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I’m not very well-rounded.  I studied finance in college, and finance in business school.  And man could I turn out a perfect DCF.  I could make that model sing.  After joining Fidelity, I remember ramping up on my first sector, and after finishing, I showed one of the senior analysts my fancy-schmancy DCFs.

“Drew, what in the hell are you doing?”

I was crushed.  Here I had been staying up all night for weeks modelling every aspect of the P&L, cash flow statement, and balance sheet over the next 15 years (for all of my companies) - arriving at what must be the fair value of the stock - and this very smart, well-accomplished, senior guy (hi Sanjeev) basically tells me I am an idiot.[i]

Now, you have a choice here to react as I did initially.  You can think to yourself “oh, he only said that because he knows you won’t have time to do all that work” or “yeah, big institutional shops don’t do proper analysis” or “he just knows the PMs won’t have time to review your model and won’t be able to build any conviction in your ideas.”  Sure, some of those points may be true at some shops, but I finally figured out the bigger picture:

DCFs don’t work because they are laced with bias.

Don’t get me wrong, the DCF is the answer to the “what is it worth” question.  The DCF is perfect that way.  But the DCF is both good and terrible.  We are humans, humans build DCFs, and we have biases.   These biases manifest in the DCF, which itself is full of more moving parts than a steam locomotive.  If we get just one of those parts wrong, the error can compound on itself, and before we know it, our thesis has derailed.

If we have an inkling of excitement about a company or a management team (or indeed, an inkling of resentment), then the DCF is the ultimate camouflage machine; burying our biases and emotion behind annual changes in working capital and terminal growth rates.   As I mention above, I could make a DCF model sing; in fact, I could make it sing any tune I subconsciously wanted it to sing.

And even if we do it objectively (as I am sure nearly all of you DCFers think you are) we are only answering the value question.  The DCF doesn’t care about Mr. Market.  I suppose for some that has its advantages, but not for us.  We are public market investors.  We want to seize on opportunities where Mr. Market is making a mistake of overreaction or underreaction that will fix itself anytime within the next three years.  The DCF doesn’t help us do that. 

Additionally, to the creator of the DCF, it can never be wrong, and that is dangerous.  The commander of a DCF sits in the captain’s chair, presses auto-pilot, puts on the blindfolds, and falls asleep, hoping to wake up at the right destination.  Our view is in some cases, that blindfolded DCF captain leads us straight into the Bermuda Triangle of overconfidence, confirmation bias, and value traps.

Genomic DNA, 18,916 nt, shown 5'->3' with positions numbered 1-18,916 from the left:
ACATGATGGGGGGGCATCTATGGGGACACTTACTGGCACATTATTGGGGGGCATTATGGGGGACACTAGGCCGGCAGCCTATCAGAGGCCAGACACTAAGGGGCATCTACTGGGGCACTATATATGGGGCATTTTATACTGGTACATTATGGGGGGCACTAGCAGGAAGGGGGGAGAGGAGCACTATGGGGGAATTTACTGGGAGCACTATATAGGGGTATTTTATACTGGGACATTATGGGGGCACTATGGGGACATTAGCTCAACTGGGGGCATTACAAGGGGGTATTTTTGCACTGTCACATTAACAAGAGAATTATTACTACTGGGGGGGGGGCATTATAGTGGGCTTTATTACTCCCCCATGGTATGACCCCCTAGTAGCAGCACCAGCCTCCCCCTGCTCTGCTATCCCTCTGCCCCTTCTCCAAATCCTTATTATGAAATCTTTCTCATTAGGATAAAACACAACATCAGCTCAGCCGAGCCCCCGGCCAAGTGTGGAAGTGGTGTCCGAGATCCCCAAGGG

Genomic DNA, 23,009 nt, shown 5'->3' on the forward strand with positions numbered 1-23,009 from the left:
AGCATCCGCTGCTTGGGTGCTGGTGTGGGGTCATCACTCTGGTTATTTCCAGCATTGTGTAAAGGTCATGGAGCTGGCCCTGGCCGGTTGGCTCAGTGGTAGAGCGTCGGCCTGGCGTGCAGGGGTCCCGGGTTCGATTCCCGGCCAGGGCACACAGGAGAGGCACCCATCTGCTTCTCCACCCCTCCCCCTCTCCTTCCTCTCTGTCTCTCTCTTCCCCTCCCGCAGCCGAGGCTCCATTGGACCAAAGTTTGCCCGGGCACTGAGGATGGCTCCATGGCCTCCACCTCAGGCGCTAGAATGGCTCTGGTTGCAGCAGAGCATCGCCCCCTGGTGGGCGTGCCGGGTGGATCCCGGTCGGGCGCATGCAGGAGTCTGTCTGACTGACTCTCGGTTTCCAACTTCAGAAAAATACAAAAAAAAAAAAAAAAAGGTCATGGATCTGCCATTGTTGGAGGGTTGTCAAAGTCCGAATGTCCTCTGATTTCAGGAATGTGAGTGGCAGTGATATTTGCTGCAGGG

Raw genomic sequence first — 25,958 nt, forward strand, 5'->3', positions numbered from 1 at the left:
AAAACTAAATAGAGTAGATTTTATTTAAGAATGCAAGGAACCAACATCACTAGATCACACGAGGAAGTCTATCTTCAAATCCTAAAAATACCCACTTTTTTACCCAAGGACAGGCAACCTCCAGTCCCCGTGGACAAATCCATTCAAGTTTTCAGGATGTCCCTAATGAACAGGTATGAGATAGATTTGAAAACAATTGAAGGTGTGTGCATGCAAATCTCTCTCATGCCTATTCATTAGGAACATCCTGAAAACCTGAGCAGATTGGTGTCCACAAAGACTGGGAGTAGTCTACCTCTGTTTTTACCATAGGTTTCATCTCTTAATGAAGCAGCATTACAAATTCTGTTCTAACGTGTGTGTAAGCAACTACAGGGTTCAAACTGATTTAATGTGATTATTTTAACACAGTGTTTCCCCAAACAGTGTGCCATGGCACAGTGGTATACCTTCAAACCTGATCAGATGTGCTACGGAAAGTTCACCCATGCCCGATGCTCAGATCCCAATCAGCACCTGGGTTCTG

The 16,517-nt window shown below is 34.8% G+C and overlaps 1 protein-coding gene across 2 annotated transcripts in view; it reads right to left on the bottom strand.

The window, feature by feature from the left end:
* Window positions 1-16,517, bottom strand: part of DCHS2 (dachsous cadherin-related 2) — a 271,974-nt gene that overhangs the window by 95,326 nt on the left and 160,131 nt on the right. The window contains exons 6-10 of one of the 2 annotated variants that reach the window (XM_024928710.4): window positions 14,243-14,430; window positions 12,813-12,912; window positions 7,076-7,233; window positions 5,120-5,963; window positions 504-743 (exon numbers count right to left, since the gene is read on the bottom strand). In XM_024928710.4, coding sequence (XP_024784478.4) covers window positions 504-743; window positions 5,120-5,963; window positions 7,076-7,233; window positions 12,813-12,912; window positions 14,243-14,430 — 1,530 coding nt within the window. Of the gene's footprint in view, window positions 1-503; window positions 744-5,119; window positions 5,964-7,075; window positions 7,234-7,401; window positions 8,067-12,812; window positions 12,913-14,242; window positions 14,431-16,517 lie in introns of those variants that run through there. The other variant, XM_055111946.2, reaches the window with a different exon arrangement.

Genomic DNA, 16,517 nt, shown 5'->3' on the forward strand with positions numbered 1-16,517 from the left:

Of course there is bias in any valuation methodology, and this will be controversial, but we contend that – because of these points above – a forward (not trailing, for goodness sakes) fundamental multiple (e.g. P/E, EV/EBITDA) or an SoP model may sometimes be a better proxy for an honest DCF valuation than a DCF is itself.[1]

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I believe DCFs are the future, model well, and let them lead the way…

And if the stock performs well over the long term, it will be because the company beat fundamental expectations.  That’s it. 

Moreover, and finally, the DCF can be just as inappropriate for the high flyers as it is for the potential value traps. 

In 2007, the most offensive, egregiously wild Amazon bull estimated that 13 years from then (in 2020) Amazon was going to print nearly $40 billion of revenues.[2] 

Today, 12 years later, the average sell-side analyst thinks Amazon will do over $320 billion of revenues in 2020. 

Amazon has been a great stock, and a big winner for the bulls; but not because some analyst and his or her DCF figured all this out 12 years ago.  Amazon won because they crushed expectations.

On the other end of the spectrum, potential value traps end up not becoming value traps because they turned the fundamentals around.  They started beating expectations.  The narrative changed. 

Fundamentals matter.  Narratives matter.  DCFs don’t help with either, and can lead us astray in our pursuit of the truth - or at least the truth in all of our time horizons.


[i] Coming To America (1988), Paramount Pictures, Eddie Murphy Productions


[1] We’re also aware that there are countless problems with metrics such as EBITDA and earnings as well, including manipulation of these figures, and general problems with accounting metrics vs their true economic value – but we have those problems with DCFs as well.

[2] https://www.albertbridgecapital.com/drews-view-archive/2017/11/9/secular-winners-and-value-investing



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